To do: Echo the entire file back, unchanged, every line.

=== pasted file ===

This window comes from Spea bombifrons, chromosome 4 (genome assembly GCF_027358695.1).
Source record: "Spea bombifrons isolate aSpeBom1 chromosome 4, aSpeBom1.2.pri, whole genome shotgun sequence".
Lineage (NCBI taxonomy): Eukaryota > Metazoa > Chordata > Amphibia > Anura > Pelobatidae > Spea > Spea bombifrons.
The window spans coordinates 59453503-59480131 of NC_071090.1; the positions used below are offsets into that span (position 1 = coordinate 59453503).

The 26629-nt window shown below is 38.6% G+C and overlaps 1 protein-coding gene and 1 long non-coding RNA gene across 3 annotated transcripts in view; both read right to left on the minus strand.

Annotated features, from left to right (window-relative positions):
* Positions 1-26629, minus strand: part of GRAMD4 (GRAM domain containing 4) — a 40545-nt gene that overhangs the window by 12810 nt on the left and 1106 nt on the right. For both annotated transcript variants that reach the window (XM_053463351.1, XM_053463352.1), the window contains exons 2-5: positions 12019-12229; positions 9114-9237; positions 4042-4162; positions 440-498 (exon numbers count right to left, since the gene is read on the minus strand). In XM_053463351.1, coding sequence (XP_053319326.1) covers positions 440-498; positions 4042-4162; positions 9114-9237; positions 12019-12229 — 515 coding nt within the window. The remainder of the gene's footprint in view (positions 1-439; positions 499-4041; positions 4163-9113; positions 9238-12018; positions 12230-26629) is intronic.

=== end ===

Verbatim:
This window comes from Spea bombifrons, chromosome 4 (genome assembly GCF_027358695.1).
Source record: "Spea bombifrons isolate aSpeBom1 chromosome 4, aSpeBom1.2.pri, whole genome shotgun sequence".
Lineage (NCBI taxonomy): Eukaryota > Metazoa > Chordata > Amphibia > Anura > Pelobatidae > Spea > Spea bombifrons.
The window spans coordinates 59453503-59480131 of NC_071090.1; the positions used below are offsets into that span (position 1 = coordinate 59453503).

The 26629-nt window shown below is 38.6% G+C and overlaps 1 protein-coding gene and 1 long non-coding RNA gene across 3 annotated transcripts in view; both read right to left on the minus strand.

Annotated features, from left to right (window-relative positions):
* Positions 1-26629, minus strand: part of GRAMD4 (GRAM domain containing 4) — a 40545-nt gene that overhangs the window by 12810 nt on the left and 1106 nt on the right. For both annotated transcript variants that reach the window (XM_053463351.1, XM_053463352.1), the window contains exons 2-5: positions 12019-12229; positions 9114-9237; positions 4042-4162; positions 440-498 (exon numbers count right to left, since the gene is read on the minus strand). In XM_053463351.1, coding sequence (XP_053319326.1) covers positions 440-498; positions 4042-4162; positions 9114-9237; positions 12019-12229 — 515 coding nt within the window. The remainder of the gene's footprint in view (positions 1-439; positions 499-4041; positions 4163-9113; positions 9238-12018; positions 12230-26629) is intronic.